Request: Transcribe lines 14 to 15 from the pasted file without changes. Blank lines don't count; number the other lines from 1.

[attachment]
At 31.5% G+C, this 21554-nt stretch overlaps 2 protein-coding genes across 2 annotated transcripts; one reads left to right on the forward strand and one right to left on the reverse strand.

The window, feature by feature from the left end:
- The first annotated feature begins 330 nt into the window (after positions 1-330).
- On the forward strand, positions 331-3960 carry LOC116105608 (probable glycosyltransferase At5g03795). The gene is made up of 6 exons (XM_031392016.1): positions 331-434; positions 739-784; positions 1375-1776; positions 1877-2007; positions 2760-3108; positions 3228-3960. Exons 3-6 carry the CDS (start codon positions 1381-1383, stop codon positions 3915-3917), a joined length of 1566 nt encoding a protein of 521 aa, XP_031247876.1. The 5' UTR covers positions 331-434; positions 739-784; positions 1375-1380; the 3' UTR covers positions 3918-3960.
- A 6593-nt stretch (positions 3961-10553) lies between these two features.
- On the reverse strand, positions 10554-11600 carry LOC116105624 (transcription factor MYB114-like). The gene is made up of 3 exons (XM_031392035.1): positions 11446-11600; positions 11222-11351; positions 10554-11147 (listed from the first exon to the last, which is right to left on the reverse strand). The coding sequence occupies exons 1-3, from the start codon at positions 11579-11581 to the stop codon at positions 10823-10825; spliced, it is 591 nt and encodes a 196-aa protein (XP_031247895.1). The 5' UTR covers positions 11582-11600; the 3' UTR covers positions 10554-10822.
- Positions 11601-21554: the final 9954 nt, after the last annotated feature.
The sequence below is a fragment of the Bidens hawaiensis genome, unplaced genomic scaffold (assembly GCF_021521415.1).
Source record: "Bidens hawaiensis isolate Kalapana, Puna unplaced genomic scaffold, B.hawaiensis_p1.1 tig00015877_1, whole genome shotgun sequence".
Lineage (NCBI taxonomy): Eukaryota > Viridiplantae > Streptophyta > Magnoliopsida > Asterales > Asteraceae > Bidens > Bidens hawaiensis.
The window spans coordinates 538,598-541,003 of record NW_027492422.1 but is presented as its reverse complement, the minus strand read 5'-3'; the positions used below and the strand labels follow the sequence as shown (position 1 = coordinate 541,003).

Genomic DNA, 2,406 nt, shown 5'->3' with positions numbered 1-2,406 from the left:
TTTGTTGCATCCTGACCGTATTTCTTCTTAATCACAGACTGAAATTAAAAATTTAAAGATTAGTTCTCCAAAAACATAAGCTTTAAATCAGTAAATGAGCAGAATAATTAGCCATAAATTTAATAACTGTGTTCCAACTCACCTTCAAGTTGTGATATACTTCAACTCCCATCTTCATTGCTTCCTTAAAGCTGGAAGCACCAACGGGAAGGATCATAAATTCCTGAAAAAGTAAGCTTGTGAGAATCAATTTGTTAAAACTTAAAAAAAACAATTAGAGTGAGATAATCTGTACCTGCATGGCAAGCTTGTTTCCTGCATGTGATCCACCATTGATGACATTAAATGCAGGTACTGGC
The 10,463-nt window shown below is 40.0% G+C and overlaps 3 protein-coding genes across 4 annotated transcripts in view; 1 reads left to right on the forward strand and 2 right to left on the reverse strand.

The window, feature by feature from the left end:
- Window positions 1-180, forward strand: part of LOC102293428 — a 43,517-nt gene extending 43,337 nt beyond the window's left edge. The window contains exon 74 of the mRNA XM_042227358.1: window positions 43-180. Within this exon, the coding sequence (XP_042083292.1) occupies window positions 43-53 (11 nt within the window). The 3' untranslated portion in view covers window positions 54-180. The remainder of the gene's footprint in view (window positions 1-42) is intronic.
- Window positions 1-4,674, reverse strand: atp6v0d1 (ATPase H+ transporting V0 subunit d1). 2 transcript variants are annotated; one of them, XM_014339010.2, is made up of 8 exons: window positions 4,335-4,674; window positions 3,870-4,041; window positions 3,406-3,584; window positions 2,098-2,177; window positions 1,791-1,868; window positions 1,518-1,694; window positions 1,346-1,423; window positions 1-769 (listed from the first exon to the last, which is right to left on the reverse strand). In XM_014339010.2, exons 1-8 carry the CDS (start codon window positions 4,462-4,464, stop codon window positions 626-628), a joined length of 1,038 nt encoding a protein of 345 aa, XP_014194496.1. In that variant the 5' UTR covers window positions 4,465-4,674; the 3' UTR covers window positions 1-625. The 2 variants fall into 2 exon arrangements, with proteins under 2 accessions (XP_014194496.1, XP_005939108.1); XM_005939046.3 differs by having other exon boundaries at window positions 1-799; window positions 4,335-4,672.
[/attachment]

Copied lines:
The 10,463-nt window shown below is 40.0% G+C and overlaps 3 protein-coding genes across 4 annotated transcripts in view; 1 reads left to right on the forward strand and 2 right to left on the reverse strand.

The window, feature by feature from the left end: